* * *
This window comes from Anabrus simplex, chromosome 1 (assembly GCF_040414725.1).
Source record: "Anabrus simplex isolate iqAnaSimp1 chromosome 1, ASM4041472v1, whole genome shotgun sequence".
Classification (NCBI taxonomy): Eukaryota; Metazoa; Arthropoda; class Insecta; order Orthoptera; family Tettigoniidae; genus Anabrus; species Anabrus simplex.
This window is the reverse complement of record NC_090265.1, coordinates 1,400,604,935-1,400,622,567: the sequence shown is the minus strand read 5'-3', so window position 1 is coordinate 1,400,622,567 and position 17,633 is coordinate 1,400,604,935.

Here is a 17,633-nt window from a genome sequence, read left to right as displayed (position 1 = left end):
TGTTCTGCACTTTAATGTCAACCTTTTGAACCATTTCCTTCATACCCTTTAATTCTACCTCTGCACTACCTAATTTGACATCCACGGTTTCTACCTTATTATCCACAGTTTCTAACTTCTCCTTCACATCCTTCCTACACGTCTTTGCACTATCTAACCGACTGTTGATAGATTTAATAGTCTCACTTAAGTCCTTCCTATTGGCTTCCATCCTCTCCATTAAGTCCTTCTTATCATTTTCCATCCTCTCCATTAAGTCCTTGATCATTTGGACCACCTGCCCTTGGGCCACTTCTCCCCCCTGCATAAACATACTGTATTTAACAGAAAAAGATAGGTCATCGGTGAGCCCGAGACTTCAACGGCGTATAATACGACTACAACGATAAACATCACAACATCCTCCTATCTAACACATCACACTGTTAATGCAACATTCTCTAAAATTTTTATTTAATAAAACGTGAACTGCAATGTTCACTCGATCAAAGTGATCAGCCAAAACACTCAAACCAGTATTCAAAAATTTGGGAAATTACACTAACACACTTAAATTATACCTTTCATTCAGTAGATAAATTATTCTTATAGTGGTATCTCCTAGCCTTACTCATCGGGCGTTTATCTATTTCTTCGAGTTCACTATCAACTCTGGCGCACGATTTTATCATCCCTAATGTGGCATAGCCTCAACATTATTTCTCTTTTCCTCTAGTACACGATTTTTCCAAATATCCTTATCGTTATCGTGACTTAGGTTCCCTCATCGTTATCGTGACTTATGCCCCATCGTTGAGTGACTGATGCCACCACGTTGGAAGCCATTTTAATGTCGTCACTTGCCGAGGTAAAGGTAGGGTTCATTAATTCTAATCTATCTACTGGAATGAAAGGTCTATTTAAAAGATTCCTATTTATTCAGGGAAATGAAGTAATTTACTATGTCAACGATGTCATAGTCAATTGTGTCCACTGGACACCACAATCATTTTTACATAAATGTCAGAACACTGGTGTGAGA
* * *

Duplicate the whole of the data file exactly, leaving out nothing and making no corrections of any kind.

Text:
This window comes from Anabrus simplex, chromosome 1 (assembly GCF_040414725.1).
Source record: "Anabrus simplex isolate iqAnaSimp1 chromosome 1, ASM4041472v1, whole genome shotgun sequence".
Classification (NCBI taxonomy): Eukaryota; Metazoa; Arthropoda; class Insecta; order Orthoptera; family Tettigoniidae; genus Anabrus; species Anabrus simplex.
This window is the reverse complement of record NC_090265.1, coordinates 1,400,604,935-1,400,622,567: the sequence shown is the minus strand read 5'-3', so window position 1 is coordinate 1,400,622,567 and position 17,633 is coordinate 1,400,604,935.

Here is a 17,633-nt window from a genome sequence, read left to right as displayed (position 1 = left end):
TGTTCTGCACTTTAATGTCAACCTTTTGAACCATTTCCTTCATACCCTTTAATTCTACCTCTGCACTACCTAATTTGACATCCACGGTTTCTACCTTATTATCCACAGTTTCTAACTTCTCCTTCACATCCTTCCTACACGTCTTTGCACTATCTAACCGACTGTTGATAGATTTAATAGTCTCACTTAAGTCCTTCCTATTGGCTTCCATCCTCTCCATTAAGTCCTTCTTATCATTTTCCATCCTCTCCATTAAGTCCTTGATCATTTGGACCACCTGCCCTTGGGCCACTTCTCCCCCCTGCATAAACATACTGTATTTAACAGAAAAAGATAGGTCATCGGTGAGCCCGAGACTTCAACGGCGTATAATACGACTACAACGATAAACATCACAACATCCTCCTATCTAACACATCACACTGTTAATGCAACATTCTCTAAAATTTTTATTTAATAAAACGTGAACTGCAATGTTCACTCGATCAAAGTGATCAGCCAAAACACTCAAACCAGTATTCAAAAATTTGGGAAATTACACTAACACACTTAAATTATACCTTTCATTCAGTAGATAAATTATTCTTATAGTGGTATCTCCTAGCCTTACTCATCGGGCGTTTATCTATTTCTTCGAGTTCACTATCAACTCTGGCGCACGATTTTATCATCCCTAATGTGGCATAGCCTCAACATTATTTCTCTTTTCCTCTAGTACACGATTTTTCCAAATATCCTTATCGTTATCGTGACTTAGGTTCCCTCATCGTTATCGTGACTTATGCCCCATCGTTGAGTGACTGATGCCACCACGTTGGAAGCCATTTTAATGTCGTCACTTGCCGAGGTAAAGGTAGGGTTCATTAATTCTAATCTATCTACTGGAATGAAAGGTCTATTTAAAAGATTCCTATTTATTCAGGGAAATGAAGTAATTTACTATGTCAACGATGTCATAGTCAATTGTGTCCACTGGACACCACAATCATTTTTACATAAATGTCAGAACACTGGTGTGAGA